# a prompt from Autoblocks; it uses whatever prompt is currently
# in memory on the manager instance.
with mgr.exec() as prompt:
    # Build prompts, send request to LLM, etc.
    ...

A/B testing in production

When initializing a prompt manager, you can specify a weighted list of minor versions instead of a single version. If configured with a weighted list, the prompt manager will choose randomly between the given versions every time you start a new execution context with exec.

This allows you to A/B test multiple versions of a prompt simultaneously in production. For example, you can use the latest version of a prompt in only 1% of requests with the following configuration:

from autoblocks.prompts.models import WeightedMinorVersion

from my_project.autoblocks_prompts import TextSummarizationPromptManager
from my_project.autoblocks_prompts import TextSummarizationMinorVersion

mgr = TextSummarizationPromptManager(
    minor_version=[
        WeightedMinorVersion(
            version=TextSummarizationMinorVersion.LATEST,
            # Latest minor version will be used 1% of the time
            weight=1,
        ),
        WeightedMinorVersion(
            version=TextSummarizationMinorVersion.v0,
            # Minor version 0 will be used 99% of the time
            weight=99,
        ),
    ]
)

# The prompt manager will use the weights given to
# randomly choose a version for each execution context
with mgr.exec() as prompt:
    ...

Template flexibility

Many prompt management providers restrict prompts to just a single template with placeholders. This forces you to create multiple "prompts" for the same task, using some sort of prefix naming convention to denote they are being used together:

completion = client.chat.completions.create(
  model="gpt-3.5-turbo",
  messages=[
    {
      "role": "system",
      "content": naive_prompt_manager.get_prompt(
        id="text-summarization-system-prompt",
        params={
          "languageRequirement": naive_prompt_manager.get_prompt(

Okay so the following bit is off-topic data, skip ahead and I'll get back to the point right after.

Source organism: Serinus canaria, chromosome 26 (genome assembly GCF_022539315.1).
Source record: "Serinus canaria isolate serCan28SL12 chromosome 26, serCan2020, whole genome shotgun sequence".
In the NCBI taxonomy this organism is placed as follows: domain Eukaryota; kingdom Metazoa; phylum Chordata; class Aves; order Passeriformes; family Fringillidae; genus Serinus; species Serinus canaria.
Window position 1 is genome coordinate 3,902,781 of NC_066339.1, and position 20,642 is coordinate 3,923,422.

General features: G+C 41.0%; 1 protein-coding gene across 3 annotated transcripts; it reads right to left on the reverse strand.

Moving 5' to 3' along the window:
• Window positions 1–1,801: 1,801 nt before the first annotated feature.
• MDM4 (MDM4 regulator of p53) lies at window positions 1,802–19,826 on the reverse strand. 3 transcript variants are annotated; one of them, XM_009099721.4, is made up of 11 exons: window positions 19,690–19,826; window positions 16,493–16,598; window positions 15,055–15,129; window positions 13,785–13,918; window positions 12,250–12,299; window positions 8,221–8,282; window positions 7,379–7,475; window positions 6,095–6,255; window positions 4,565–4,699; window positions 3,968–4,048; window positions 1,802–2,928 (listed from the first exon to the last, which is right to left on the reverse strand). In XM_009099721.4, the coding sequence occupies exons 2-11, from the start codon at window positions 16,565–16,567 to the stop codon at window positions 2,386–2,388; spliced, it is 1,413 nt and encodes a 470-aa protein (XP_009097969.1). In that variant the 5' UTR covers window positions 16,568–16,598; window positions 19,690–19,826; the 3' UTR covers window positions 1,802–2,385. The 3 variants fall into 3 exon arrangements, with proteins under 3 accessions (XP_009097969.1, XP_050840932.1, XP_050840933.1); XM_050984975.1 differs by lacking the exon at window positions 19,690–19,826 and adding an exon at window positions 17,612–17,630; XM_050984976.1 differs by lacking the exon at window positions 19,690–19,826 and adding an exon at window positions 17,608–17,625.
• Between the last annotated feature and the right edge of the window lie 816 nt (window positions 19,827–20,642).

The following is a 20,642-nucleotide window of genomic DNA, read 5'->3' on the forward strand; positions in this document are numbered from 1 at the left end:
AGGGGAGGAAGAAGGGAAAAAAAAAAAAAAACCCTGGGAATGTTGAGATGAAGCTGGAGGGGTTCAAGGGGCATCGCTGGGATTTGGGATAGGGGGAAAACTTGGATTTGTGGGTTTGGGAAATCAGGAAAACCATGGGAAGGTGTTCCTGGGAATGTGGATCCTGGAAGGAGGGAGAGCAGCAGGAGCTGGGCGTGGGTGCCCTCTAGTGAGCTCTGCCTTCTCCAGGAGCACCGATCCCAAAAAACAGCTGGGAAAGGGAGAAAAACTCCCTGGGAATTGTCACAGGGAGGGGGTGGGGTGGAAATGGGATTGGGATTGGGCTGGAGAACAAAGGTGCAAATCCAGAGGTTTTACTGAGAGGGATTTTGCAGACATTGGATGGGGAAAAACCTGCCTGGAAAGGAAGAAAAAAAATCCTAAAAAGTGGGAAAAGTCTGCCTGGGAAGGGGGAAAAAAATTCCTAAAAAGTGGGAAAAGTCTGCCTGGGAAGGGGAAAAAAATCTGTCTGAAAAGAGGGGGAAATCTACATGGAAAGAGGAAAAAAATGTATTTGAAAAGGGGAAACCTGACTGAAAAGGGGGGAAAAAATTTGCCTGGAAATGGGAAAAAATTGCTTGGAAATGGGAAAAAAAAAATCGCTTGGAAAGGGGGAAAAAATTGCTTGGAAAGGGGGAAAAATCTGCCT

id="text-summarization-util-language",
            params={
              "language": "Spanish",
            },
          ),
          "toneRequirement": naive_prompt_manager.get_prompt(
            id="text-summarization-util-tone",
            params={
              "tone": "formal",
            },
          ),
        },
      ),
    },
    ...
  ],
)

In this example, each prompt is considered a separate entity despite being used together to send a single request. With a provider like this, these prompts will be versioned separately, edited separately, and reliant on your team remembering to use a consistent naming convention to keep track of relationships between prompts.

Autoblocks prompts, on the other hand, can be comprised of multiple templates. These usually consist of the system and user templates, but can also include any auxiliary templates that are necessary for building the final prompt(s) sent in the request to an LLM.

with mgr.exec() as prompt:
  completion = client.chat.completions.create(
    model=prompt.params.model,
    messages=[
      {
        "role": "system",
        "content": prompt.render.system(
          language_requirement=prompt.render.util_language(
            language="Spanish",
          ),
          tone_requirement=prompt.render.util_tone(
            tone="formal",
          ),
        ),
      },
      ...
    ],
  )

This allows you to manage all templates related to a particular task within a single prompt entity, ensuring they are versioned together, edited together, and tracked together.

SDKs

Get started with the Autoblocks prompt SDKs for your language: